c. SAVING AND RESERVING unto the People of the State of Michigan the rights of ingress and egress over and across all of the above-mentioned descriptions of land lying along any watercourse or stream, pursuant to the provisions of Part 5, Act 451, P.A. 1994, as amended.
5. PROPERTY TAXES – All property taxes that become due and payable after the sale will be the responsibility of the purchaser.
6. POSSESSION OF PROPERTY – It is recommended that no purchaser take physical possession of any property until a deed has been executed and delivered to the purchaser. No activities should be conducted on the site other than a baseline environmental assessment for contamination investigation purposes.
7. CONDITIONS – The purchaser accepts the premises in its present “as is” condition, and releases the State of Michigan and its departments, agencies, commissions, officers, employees and agents from all liability whatsoever arising from any condition of the premises, whether no known or subsequently discovered, including but not limited to all claims based on environmental contamination of the premises.
8. All offered properties may be subject to flooding. Any new construction or reconstruction should be elevated above the 100-year flood plain. Also, any filling, dredging, or other permanent construction below the ordinary high-water mark of the water body involved may be subject to the provisions of 1994 Public Act 451, as amended by Part 91 and Public Act 60 of 1995. Any earth change on the property may be subject to the provisions of 1994 Public Act 451, as amended by Part 301 and Public Act 59 of 1995. These properties may also be subject to Part 303 of Public Act 451 of 1994.
9. A person who acquires property that is contaminated (a “facility” pursuant to Section 20101(1)(l) of the Natural Resources and Environmental Protection Act (NREPA), 1994, P.A. 451, as amended) as a result of release(s) of a hazardous substance(s) may become liable for all costs of cleaning up the property and any other properties impacted by the release(s). Liability may be imposed upon the person acquiring the property even in the absence of any personal responsibility for, or knowledge of, the release. Protection from such liability may be obtained by conducting a Baseline Environmental Assessment (BEA) as provided for under Section 20126(1)(c) of NREPA. However, the BEA must be conducted prior to or within 45 days of the earliest date of purchase or occupancy of the property. Persons who acquire contaminated property may have “due care” obligations under Section 20107a of NREPA even if they conduct a BEA and are not liable for the contamination.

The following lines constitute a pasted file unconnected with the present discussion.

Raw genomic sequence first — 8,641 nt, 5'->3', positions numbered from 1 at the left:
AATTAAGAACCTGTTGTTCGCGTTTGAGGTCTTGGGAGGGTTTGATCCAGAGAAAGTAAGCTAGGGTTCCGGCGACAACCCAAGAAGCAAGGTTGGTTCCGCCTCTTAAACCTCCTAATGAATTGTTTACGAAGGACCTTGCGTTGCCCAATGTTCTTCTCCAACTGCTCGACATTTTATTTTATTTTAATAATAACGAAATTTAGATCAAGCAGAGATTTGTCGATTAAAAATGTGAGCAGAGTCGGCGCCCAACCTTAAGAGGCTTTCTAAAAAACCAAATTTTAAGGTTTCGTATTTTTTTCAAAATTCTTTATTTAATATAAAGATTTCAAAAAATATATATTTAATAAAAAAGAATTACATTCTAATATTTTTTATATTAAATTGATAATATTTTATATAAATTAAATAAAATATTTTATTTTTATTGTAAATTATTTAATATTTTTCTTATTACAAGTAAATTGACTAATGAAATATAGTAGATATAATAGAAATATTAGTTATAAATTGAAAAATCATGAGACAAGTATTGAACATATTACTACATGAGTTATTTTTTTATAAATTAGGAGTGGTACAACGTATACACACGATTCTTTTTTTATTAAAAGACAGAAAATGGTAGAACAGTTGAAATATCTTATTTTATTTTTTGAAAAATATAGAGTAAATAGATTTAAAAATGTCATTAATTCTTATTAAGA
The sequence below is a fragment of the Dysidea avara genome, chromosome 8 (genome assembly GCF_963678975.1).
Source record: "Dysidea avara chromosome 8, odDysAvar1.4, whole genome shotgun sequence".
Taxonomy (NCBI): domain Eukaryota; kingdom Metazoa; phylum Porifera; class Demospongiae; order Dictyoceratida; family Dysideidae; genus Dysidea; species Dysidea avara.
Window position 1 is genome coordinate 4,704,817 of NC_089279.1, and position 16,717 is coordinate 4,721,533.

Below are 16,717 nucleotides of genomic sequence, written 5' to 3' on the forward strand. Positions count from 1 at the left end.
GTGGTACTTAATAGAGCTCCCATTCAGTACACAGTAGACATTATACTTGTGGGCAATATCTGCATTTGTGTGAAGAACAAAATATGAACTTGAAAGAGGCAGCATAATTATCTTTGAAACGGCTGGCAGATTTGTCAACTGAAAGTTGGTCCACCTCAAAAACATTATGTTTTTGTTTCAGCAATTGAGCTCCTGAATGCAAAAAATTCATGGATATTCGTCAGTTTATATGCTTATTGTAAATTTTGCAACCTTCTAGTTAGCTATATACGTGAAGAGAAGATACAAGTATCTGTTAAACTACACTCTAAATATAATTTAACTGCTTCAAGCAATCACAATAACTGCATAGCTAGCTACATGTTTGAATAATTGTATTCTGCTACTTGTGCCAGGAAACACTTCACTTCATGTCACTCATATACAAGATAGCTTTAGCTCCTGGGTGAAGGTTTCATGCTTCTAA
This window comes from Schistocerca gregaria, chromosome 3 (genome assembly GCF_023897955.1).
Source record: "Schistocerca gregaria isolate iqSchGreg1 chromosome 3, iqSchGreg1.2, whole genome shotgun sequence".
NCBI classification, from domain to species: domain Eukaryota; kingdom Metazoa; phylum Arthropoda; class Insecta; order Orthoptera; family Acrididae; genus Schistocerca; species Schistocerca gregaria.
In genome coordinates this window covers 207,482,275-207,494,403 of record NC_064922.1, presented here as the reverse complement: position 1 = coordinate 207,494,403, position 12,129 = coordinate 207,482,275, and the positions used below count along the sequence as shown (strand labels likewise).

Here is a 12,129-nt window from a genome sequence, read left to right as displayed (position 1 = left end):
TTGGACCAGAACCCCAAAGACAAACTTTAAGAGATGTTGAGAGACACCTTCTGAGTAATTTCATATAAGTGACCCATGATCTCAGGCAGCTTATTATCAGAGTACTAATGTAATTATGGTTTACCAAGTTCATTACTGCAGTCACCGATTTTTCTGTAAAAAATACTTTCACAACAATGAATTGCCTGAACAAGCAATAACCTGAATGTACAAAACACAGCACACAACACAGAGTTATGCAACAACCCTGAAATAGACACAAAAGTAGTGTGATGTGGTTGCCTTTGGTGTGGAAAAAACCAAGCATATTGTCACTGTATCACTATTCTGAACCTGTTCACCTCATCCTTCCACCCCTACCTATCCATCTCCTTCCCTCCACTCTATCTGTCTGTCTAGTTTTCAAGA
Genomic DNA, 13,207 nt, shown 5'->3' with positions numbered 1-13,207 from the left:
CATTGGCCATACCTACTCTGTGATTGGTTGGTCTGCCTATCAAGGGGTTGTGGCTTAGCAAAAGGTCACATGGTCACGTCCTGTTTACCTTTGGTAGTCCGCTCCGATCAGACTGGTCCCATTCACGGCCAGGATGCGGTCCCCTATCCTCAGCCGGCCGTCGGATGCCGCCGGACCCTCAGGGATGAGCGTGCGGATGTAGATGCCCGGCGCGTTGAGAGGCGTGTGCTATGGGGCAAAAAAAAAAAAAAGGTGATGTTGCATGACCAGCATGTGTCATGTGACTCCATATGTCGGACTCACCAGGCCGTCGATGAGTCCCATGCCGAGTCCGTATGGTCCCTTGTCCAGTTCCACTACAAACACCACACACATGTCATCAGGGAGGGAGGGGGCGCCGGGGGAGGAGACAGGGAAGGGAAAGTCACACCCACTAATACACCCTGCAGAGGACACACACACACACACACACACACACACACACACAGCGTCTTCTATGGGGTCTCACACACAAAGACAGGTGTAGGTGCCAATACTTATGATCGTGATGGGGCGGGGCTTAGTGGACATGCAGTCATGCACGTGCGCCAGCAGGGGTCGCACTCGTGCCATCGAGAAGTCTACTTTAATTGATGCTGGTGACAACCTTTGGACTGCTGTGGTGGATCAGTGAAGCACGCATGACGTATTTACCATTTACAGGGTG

Pursuant to Part 201 of the NREPA, the person(s) responsible for an activity causing a release at the property is obligated to pursue response activities at the property. Consequently, the non-liable purchaser may be required to provide access to a liable party to conduct response activities at the property in the future.
Section 20116 of the NREPA requires that a person who has knowledge that their property is contaminated provide a written notice to the purchaser or other person to which the property is transferred which discloses the general nature and extent of the release. Additional disclosure obligations may also apply at the time the property, or an interest in the property, is transferred.
Accordingly, we recommend that a person who is interested in acquiring surplus State property contact an attorney or an environmental consultant for advice prior to the acquisition of any surplus State property that may be contaminated.
Anyone interested in purchasing contaminated parcels may contact the Michigan Department of Natural Resources at 1-800-662-9278 for possible information regarding environmental concerns or any of these properties.